As they walked out from “I’m Nobody’s Shadow” onto the streets of the ancient city of Tunis, audiences couldn’t help but smile. The 20-minute long performance, shown in September as part of the Dream City biennale, was fun and stimulating for all those who attended. And that is essential to the Frinis’ practice.
Marion Frini relates it to her “inability to be serious.” And a quick look at Ghazi Frini’s vimeo channel and VJing performances highlights his humor and playfulness. But the artistic duo is dead serious; they direct all their creative energy into experimenting with their once seemingly disparate practices, and reaching out to a wide audience. To them, humor is key.
The Frinis performed “I’m Nobody Shadow” in a small room on the top floor of an abandoned theater. Marion’s shadow, along with live footage of her performing, appears on the screen playing around with the gigantic shadow of a birdcage and a chair. Occasionally, the chair would disappear from beneath her and so would the cage which she refuses to enter. With this, the duo was able to turn a much overworked theme, that of “Artists facing freedom,” into an exciting experience for the group sitting in the room with the real birdcage at its center.
Marion explained later how some audience members told her they were looking for a marionette of her inside the cage lying in front of them, trying to grasp how they saw the cage and chair whose shadows were cast, but not her own although they could hear her footsteps as she moved.
“Part of our idea was to make the audience lose perception; how could there be a shadow of a body with no body?” explains Ghazi. “But eventually people get the trick and play along,” adds Marion.
The Frinis are the first and, for now, the only artists in Tunisia mixing shadow theater, one of the oldest art forms, with one of the most recent, live Vjing. But, before they met in 2008 and began working together, their practices seemed quite unconnected.
Marion, a French artist from Lyon, has been dancing since her childhood, and gradually moved to the more improvisational side of performance with her interest in theater growing by the day. Ghazi, from Tunis, had experimented with sculpture and puppet making, marionettes and Shadow Theater, but dropped it all – at least temporarily – for the sake of video.
Being passionate about music and wanting to explore the potential of video away from commercial venues, he started VJing with a number of electronic musicians in 2007, including Zein Abdelkafi, aka Hayej. He also worked with dancers and actors; his videos being the backdrop for their performance, like with Feriel Folla in 2007 in support of the anti-globalization movement. He experimented with software and wanted to go into video mapping. But limited resources and bureaucracy stood in his way.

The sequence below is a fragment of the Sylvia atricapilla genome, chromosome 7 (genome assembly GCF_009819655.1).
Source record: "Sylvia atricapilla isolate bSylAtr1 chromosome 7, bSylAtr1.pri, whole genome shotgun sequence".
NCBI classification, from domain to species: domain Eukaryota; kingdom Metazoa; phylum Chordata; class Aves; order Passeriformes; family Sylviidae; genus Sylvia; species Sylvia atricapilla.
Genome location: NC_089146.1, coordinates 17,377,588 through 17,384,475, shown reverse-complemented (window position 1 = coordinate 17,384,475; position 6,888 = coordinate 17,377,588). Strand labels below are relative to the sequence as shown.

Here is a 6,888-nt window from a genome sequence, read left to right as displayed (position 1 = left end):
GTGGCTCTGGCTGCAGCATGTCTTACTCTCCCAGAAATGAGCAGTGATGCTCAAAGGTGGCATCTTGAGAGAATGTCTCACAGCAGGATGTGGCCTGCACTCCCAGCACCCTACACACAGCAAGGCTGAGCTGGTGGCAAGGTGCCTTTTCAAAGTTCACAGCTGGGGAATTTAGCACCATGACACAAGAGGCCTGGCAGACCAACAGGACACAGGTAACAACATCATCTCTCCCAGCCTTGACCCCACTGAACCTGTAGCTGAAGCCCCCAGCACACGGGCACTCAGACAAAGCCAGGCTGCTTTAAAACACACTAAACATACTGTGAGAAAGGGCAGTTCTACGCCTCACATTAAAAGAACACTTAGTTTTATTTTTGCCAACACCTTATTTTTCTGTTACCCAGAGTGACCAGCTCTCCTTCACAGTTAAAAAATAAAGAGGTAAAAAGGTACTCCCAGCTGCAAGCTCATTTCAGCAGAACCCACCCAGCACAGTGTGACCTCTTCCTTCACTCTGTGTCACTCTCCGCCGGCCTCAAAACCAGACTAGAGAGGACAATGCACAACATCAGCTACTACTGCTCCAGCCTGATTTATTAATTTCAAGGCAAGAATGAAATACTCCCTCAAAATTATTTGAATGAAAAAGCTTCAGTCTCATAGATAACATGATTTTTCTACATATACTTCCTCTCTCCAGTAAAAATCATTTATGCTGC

“But sometimes limited resources at hand can make you look in directions you would not have otherwise,” he explains. Ghazi began searching for a subject for his video projections, a person with whom he could literally incorporate the performative elements into his work.
Luckily, he met Marion, they immediately clicked – in fact they fell in love and got married – and started working together.
“We started filming together on the street with Marion as the subject. And after we went home, we would work on the footage to create a kind of filmed performance,” says Ghazi.
In their early works, their collaboration was in the form of visual play attuned to music pieces by other artists and friends. In “1983,” Marion’s physical expression was combined with Ghazi’s illusionary techniques, often manipulating the audience with the many layers.
The real breakthrough came, however, when they were invited in late 2010 by the Atelier D collective to create a performance in response to the Spanish classic “Don Quixote.” In it Marion’s shadow appears from behind a squared white screen and she begins to dance like a marionette hallucinating inside a box. But then Ghazi contrasts her shadow with a mesmerizing landscape that appears and disappears and continuously changes, affecting the space she has left in the box, both hers and her shadows which Ghazi also projects. To also mess around with the audiences’ perception, Ghazi wore dark glasses and pretended to be visually impaired as he sat among the audience and VJed live.
“Don Quixote was the real beginning,” says Marion. “We were both creating. We thought and constructed everything together.”
That was their first work with shadow play and allowed them to combine and experiment with their interests in music, performance, video and story telling. They would discuss the various ideas they had in response to a story or even experiment with visuals they found interesting to try and develop a story from that, constantly trying different combinations until they agreed on a final format, which was also often tweaked spontaneously during the live performance. If either one feels inclined to try out something new during the performance, they go ahead, and the other is able to play off it. And while they have been mostly using music by other artists as a soundtrack to their works, in their most recent performance “I’m Nobody’s Shadow,” they made the music themselves.
“We started with the visuals, while having a rhythm and structure in our heads, so when we came to make the music in the end, it easily came through in relation to the performance we had already created,” says Marion.
They have since been pushing their collaboration further, trying different ways, with their performance scheduled in Cairo this week, promising that Marion will no longer be behind the screen.
The Frinis will perform a version of "I'm nobody's shadow" on 24 and 25 April at 4pm and 6pm, and on 27 April on 2pm and 7pm at the Viennoise Hotel, 11 Mahmoud Basiony St., downtown, Cairo.
This piece was originally published in Egypt Independent's weekly print edition.